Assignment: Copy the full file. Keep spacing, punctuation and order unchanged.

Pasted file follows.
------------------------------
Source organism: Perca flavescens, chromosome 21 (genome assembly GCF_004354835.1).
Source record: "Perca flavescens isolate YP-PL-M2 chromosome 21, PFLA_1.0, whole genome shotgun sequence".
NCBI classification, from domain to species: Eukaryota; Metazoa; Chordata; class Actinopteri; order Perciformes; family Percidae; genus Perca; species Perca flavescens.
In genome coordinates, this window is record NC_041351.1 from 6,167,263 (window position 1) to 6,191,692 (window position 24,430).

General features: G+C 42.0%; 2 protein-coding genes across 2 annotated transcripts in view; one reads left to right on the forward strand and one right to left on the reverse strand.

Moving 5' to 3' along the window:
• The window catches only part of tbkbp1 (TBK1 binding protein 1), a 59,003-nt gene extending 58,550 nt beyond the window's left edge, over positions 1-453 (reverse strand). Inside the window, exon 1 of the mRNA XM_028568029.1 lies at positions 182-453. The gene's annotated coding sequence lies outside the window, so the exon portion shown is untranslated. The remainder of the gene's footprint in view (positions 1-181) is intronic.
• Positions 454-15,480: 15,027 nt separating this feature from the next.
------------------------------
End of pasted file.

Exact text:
Source organism: Perca flavescens, chromosome 21 (genome assembly GCF_004354835.1).
Source record: "Perca flavescens isolate YP-PL-M2 chromosome 21, PFLA_1.0, whole genome shotgun sequence".
NCBI classification, from domain to species: Eukaryota; Metazoa; Chordata; class Actinopteri; order Perciformes; family Percidae; genus Perca; species Perca flavescens.
In genome coordinates, this window is record NC_041351.1 from 6,167,263 (window position 1) to 6,191,692 (window position 24,430).

General features: G+C 42.0%; 2 protein-coding genes across 2 annotated transcripts in view; one reads left to right on the forward strand and one right to left on the reverse strand.

Moving 5' to 3' along the window:
• The window catches only part of tbkbp1 (TBK1 binding protein 1), a 59,003-nt gene extending 58,550 nt beyond the window's left edge, over positions 1-453 (reverse strand). Inside the window, exon 1 of the mRNA XM_028568029.1 lies at positions 182-453. The gene's annotated coding sequence lies outside the window, so the exon portion shown is untranslated. The remainder of the gene's footprint in view (positions 1-181) is intronic.
• Positions 454-15,480: 15,027 nt separating this feature from the next.